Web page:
So to him its a triple win, 1. he boycotts Israel, 2. he got you to promote his comment, and 3. you end up being punished for your counter boycott by paying at least double.

Plus you flag yourself as irrationally pro-Israel in any future discussion, which will prevent you from appearing to be any sensible balanced viewpoint on Israel.

Re:Slashdot should join with BDS movement. (1)

losfromla (1294594) | about a year and a half ago | (#43357485)

that's ok, because I then boycott them twice as much, lets see who runs out of money first.

I boycott companies that work with Israel (0)

Anonymous Coward | about a year and a half ago | (#43357707)

Well, better than that, any company that works with Israel on any product I automatically avoid too.

Sometimes it's a bit harder, but just reading Engadget, the Israeli company is always there trying to promote themselves, so it's relatively easy to avoid them. So when choosing a console for example, the XBox Kinect (licensed from an Israel company) meant I opted for the PS3 instead.

I know it doesn't have a direct measurable effect, but it makes me feel like I'm doing something positive. Taking a little time each day to choose one product over another, and understanding that each time I do it, a few dollars less make there way into Israel.

Sometimes I have to do partial rejects. I turned off Google autocomplete search, it was developed in Google Israel (and besides it use to annoy me that the autocomplete was sent to Google, if I typed it in before switching to DuckDuckGo to do the actual search).

Re:Slashdot should join with BDS movement. (1)

Nadaka (224565) | about a year and a half ago | (#43357519)

The problem is that Israel does not allow the Palestinians to make anything at all. They have a controlled border, they can't even import concrete to repair the buildings that Israel has blown up.

Re:Slashdot should join with BDS movement. (1)

Psyborgue (699890) | about a year and a half ago | (#43357875)

If Hamas, for example, was allowed concrete, they would build bunkers and fortified tunnels for smuggling rockets and it would never get to the people who need it. There are good reasons certain things are restricted.

Re:Slashdot should join with BDS movement. (1)

Anynomous Coward (841063) | about a year and a half ago | (#43357535)

Olive oil & soap ? [zatoun.com]

Re:Slashdot should join with BDS movement. (0)

Anonymous Coward | about a year and a half ago | (#43357805)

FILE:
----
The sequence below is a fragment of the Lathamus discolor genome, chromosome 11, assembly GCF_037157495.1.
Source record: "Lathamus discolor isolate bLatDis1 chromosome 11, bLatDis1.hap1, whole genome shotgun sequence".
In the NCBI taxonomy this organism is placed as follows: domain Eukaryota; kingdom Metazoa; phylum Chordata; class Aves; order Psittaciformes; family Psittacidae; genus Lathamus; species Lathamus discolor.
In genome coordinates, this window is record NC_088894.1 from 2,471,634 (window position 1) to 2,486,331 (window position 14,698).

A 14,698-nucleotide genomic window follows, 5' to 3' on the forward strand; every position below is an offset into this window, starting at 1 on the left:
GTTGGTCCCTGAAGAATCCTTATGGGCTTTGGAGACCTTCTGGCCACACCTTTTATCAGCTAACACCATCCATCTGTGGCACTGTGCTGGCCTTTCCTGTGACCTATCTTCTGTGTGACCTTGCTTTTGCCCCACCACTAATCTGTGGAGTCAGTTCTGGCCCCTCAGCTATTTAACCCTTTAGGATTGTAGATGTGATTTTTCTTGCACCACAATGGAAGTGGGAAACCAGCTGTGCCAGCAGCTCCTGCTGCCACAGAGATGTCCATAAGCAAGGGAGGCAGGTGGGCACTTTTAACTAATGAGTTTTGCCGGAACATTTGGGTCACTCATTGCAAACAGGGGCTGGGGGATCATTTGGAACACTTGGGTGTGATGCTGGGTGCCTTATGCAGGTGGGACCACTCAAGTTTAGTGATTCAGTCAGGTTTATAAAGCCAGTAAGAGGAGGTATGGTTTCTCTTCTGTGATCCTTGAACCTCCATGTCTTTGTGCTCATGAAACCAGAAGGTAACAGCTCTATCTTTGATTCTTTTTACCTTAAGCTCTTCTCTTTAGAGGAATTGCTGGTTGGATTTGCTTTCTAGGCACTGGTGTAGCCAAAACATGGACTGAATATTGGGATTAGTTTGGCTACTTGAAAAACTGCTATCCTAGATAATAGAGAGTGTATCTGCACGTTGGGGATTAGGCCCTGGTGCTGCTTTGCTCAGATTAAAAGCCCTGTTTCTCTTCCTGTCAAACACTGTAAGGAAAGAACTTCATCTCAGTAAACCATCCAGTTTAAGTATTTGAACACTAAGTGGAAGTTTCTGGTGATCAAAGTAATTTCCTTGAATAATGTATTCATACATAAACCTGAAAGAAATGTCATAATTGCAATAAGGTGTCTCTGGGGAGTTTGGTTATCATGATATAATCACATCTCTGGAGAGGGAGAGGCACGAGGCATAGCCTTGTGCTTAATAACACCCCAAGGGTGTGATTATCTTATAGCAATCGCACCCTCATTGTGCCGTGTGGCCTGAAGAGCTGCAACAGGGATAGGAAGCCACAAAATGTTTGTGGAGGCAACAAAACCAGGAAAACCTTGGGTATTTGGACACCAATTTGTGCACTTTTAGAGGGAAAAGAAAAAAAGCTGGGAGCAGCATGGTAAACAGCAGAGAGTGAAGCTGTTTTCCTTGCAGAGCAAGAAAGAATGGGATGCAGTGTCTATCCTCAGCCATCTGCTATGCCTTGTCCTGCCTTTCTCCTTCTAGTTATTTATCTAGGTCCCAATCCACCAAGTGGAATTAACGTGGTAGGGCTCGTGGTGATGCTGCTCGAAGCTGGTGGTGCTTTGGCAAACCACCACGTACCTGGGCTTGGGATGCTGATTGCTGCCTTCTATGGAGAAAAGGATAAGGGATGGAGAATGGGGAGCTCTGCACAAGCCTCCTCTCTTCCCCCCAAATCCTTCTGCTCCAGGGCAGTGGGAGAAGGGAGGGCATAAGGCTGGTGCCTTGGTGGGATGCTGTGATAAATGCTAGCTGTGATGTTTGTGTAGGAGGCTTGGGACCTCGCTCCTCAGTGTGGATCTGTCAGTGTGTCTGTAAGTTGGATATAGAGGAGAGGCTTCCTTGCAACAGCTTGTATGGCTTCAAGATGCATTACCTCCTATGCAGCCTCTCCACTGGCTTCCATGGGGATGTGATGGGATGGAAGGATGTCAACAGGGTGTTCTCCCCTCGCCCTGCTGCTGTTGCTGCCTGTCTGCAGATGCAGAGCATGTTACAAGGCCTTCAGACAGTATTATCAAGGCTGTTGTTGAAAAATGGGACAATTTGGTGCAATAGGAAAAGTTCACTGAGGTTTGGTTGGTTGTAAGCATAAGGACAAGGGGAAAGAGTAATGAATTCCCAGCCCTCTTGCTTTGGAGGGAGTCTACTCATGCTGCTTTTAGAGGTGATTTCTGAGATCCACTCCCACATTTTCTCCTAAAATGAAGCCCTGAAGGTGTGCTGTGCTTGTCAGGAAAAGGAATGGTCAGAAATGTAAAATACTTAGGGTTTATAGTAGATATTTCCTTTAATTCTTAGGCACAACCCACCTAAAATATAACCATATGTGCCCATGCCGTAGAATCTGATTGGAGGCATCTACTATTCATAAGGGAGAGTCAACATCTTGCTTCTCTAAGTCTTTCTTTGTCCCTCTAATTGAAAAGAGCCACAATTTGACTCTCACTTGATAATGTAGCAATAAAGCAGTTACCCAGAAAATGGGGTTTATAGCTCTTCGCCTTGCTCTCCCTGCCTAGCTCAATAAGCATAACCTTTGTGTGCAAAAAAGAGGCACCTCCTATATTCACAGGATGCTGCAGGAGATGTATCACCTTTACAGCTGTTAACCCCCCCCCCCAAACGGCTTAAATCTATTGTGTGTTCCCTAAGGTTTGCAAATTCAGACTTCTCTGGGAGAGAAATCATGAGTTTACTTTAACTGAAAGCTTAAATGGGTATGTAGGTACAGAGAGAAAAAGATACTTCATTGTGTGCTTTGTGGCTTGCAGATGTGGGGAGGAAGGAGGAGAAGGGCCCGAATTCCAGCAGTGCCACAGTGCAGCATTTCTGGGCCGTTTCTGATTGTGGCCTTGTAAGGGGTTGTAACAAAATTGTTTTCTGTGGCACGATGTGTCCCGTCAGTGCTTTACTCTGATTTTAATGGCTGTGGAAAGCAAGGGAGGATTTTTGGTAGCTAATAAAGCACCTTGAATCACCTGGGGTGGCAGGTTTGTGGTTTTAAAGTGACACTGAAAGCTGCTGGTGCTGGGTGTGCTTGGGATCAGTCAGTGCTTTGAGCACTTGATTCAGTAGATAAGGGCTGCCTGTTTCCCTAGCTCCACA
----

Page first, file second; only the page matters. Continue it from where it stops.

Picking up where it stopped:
I didn't buy 10 soda streams, enjoy your overpriced fizzy saccharine water.

TFA (0)

Anonymous Coward | about a year and a half ago | (#43357209)

Not a battery, just a fuel cell.

lol wut? (1)

MickyTheIdiot (1032226) | about a year and a half ago | (#43357259)

with stops required only every couple of hundred miles to refill the system with water.

Then the system has a range of a "couple of hundred miles" and not 1000. It has a *charge* for 1000 miles, but the car's range is only as good as your worst stat.

Kilomile? (4, Informative)

AnotherShep (599837) | about a year and a half ago | (#43357379)

Who the fuck came up with that dumb word? Someone needs a nice hearty punch in the dick for that.

Re:Kilomile? (1)

Zeromous (668365) | about a year and a half ago | (#43357743)

Agreed, it's like only going half way with a spray on tan.

Re:Kilomile? (0)

Anonymous Coward | about a year and a half ago | (#43357759)

Just convert it to metric.

1 kilomile * (1.6094 km / mile) = 1.6094 kilokilometers

Re:Kilomile? (1)

Victor Pelt (2879223) | about a year and a half ago | (#43357803)

kilometer, kilogram, ... oh wait, you want to call it a mileton or something like that?

This will fail (2)

maggern (597586) | about a year and a half ago | (#43357559)

Consumers don't want this. They want something to recharge at home during the night without having to visit "stations" in order to refill water or aluminium. Also, we already have a distribution system for electricity and gas, there will be no costly third aluminiumbattery-system.

We don't measure miles in kilos (5, Funny)

Cajun Hell (725246) | about a year and a half ago | (#43357575)

640 miles should be enough for anyone.

bogus until they are actual use (2)

peter303 (12292) | about a year and a half ago | (#43357597)

There has been a claim of "revolutionary battery technology" from some US energy lab every month- carbon nanotubes, lithium air, etc. But few have ramped up to daily production road use. And few have gone bankrupt with $100s millions US DOE grants along the way.

I really, truly hope one of these claims becomes reality one day. I would like a 1000-mile electric car in my garage that costs the same as a petro car.

Put it on a trailer (2)

WindBourne (631190) | about a year and a half ago | (#43357665)

Seriously, this looks like a great way to range extend electric cars by putting it on a small tow-able trailer, or something that plugs into the rear similar to the trailer hitch carriers.

several points (1)

gurps_npc (621217) | about a year and a half ago | (#43357817)

1) Can we at least arrest, if not shoot the idiot that thought the word "kilomile" was a good word?

2)Price wise, the cost to replace 55 pounds of aluminum is about equal to gas. Maybe a little lower if you get paid back some for the used aluminum. Not much, but at least a small gain economically. Pollution wise it is worth it.

3) Range of a gas car is normally around 300 to 400 miles. (http://solarchargeddriving.com/editors-blog/on-evs-a-phevs/706-whats-your-gasoline-cars-range.html) Range of a car using this technology should easily be the same (just because some idiot thought they need to refill the battery with water every 100 miles doesn't mean a good engineer can't install a large spare water tank to refill it on the go.